Country artist Victoria Blackie (Navajo) may only be 23-years-old, but she’s been performing for decades. This 5’1” Salt Lake City native packs a deceptively powerful voice, and likens herself to more traditional country greats like Patsy Cline and Loretta Lynn. You can catch her this Saturday, June 11, performing outside the National Museum of the American Indian, with two other country singers, Rebecca Miller (Six Nations, Ontario, Canada) and Becky Hobbs (Cherokee) from 5-7 p.m.
Things started out early musically for Blackie. Her singing talent was first discovered by her aunt, Martha Chavez, who then ended up doubling as her babysitter and vocal coach. By the time Blackie was 1 and a half years old she was receiving singing lessons, and by the time she was 3 years old, she was performing in public. Blackie even got a taste of international touring at a young age, traveling to Japan with a teen pop band at age 13. Later that year she went on to perform at the 2002 Winter Olympics in Salt Lake City.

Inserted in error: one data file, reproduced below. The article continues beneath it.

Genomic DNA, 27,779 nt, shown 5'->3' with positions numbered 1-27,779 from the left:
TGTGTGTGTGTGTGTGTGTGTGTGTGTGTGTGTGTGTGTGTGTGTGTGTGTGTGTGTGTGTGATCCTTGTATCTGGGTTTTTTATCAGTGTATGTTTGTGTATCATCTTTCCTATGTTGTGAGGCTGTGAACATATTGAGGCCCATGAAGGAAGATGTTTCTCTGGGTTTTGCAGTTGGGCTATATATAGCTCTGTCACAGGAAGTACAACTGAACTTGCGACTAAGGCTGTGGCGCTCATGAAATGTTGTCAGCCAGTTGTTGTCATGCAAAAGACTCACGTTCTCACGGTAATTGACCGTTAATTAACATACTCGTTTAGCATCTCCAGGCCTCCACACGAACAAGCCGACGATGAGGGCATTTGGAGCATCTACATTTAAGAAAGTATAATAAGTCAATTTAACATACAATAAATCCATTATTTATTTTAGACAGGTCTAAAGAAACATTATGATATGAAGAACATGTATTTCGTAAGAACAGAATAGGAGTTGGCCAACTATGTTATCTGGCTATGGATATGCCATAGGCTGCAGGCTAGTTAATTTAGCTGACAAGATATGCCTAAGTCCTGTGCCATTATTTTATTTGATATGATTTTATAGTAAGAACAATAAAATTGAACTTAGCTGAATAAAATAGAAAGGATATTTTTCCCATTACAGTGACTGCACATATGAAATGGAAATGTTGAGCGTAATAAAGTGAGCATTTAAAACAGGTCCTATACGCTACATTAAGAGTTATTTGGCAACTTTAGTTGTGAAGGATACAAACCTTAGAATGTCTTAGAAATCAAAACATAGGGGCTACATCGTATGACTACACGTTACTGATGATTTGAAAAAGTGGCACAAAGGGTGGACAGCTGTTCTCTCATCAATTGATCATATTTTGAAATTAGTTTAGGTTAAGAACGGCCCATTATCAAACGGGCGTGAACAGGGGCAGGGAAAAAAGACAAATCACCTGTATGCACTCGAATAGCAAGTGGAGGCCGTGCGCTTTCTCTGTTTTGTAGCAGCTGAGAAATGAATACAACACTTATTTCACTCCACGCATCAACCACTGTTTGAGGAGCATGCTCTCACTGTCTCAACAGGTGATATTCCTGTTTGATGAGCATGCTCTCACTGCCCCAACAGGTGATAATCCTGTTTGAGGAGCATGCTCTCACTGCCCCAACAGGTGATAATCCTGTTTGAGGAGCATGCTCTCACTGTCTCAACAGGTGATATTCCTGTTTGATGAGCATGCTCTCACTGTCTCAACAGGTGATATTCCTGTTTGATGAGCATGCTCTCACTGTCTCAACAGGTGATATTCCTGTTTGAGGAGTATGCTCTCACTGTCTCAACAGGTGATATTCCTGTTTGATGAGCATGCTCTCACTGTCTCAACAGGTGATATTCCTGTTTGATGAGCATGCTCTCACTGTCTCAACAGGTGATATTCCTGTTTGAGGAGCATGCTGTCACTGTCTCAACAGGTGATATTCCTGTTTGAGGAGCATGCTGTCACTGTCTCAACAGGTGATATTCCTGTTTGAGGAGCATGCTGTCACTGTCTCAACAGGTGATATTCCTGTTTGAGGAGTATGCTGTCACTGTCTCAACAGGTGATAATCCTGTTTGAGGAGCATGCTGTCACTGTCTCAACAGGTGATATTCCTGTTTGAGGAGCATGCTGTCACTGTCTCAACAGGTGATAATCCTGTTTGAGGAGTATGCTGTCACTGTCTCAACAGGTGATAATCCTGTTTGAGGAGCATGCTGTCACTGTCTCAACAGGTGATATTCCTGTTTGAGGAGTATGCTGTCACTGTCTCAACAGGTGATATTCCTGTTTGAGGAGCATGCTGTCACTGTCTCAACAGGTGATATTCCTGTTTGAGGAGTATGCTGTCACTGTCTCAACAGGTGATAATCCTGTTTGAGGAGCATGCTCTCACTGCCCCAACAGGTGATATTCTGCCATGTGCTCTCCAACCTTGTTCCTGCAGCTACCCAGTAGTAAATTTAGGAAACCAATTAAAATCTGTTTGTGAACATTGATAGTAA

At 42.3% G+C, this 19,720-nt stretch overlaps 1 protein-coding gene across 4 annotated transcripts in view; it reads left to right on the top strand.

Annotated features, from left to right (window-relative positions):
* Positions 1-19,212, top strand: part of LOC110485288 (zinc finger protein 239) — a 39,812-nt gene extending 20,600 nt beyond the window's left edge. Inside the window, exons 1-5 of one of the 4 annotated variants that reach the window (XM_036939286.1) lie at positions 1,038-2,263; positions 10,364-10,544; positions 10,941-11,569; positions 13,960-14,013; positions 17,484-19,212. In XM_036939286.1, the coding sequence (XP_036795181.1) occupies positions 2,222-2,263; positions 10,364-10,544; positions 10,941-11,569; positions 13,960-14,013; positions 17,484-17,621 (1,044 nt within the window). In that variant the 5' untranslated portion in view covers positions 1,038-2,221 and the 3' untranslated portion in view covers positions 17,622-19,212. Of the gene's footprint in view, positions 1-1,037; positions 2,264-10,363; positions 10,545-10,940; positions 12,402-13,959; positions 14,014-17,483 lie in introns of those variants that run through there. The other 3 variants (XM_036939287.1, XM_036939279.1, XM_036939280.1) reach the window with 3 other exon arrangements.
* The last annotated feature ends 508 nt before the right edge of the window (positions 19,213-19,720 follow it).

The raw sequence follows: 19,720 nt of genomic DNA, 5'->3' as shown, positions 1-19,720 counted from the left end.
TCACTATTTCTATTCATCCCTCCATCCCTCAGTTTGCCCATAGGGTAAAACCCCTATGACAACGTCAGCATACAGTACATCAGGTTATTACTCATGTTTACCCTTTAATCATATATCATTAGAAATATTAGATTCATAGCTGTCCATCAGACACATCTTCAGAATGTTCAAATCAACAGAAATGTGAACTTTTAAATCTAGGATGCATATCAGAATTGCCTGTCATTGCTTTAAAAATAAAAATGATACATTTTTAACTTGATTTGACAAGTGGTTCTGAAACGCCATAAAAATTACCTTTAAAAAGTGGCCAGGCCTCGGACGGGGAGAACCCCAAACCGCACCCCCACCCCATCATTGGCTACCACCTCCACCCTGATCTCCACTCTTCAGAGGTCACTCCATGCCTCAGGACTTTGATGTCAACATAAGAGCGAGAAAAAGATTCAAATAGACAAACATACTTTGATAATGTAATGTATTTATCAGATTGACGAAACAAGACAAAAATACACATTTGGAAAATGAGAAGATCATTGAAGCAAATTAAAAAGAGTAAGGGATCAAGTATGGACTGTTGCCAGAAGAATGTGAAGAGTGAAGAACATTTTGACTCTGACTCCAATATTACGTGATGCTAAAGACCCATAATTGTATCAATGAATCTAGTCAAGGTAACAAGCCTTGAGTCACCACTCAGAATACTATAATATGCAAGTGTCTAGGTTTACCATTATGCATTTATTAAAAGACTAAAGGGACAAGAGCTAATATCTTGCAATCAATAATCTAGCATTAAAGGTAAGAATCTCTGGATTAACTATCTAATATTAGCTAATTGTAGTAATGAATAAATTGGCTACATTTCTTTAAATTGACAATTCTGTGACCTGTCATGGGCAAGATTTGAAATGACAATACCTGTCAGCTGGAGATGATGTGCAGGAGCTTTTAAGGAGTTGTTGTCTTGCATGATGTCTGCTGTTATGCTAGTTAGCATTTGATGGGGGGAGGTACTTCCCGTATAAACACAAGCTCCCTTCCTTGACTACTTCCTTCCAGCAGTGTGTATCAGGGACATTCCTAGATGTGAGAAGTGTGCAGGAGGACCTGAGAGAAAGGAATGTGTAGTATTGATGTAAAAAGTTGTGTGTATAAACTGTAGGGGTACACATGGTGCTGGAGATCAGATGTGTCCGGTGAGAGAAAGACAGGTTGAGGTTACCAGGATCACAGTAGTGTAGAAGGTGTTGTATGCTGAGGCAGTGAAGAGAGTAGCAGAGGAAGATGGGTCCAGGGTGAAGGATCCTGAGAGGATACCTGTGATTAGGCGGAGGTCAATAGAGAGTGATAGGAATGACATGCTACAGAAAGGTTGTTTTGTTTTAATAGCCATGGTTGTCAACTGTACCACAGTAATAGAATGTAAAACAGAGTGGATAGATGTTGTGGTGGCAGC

Despite Blackie’s precociousness, mainstream country remains a tough industry to break into, and one where minorities have historically been under-represented. “Have you ever seen a Native American country singer?” Blackie responded to Utah’s City Weekly regarding the ease of acceptance into the country scene.
Regardless, 2010 was a big year for Blackie, as she was nominated in eight categories in the Native American Music Awards for her first album, Wanted Man, capturing the prestigious “Debut Artist of the Year Award.”
She’s currently working on a new album of originals as well as covers of traditional country songs.
Victoria Blackie (Navajo) will be playing along with Rebecca Miller (Six Nations, Ontario, Canada) and Becky Hobbs (Cherokee) outside of the main entrance of NMAI this Saturday, June 11, from 5-7pm.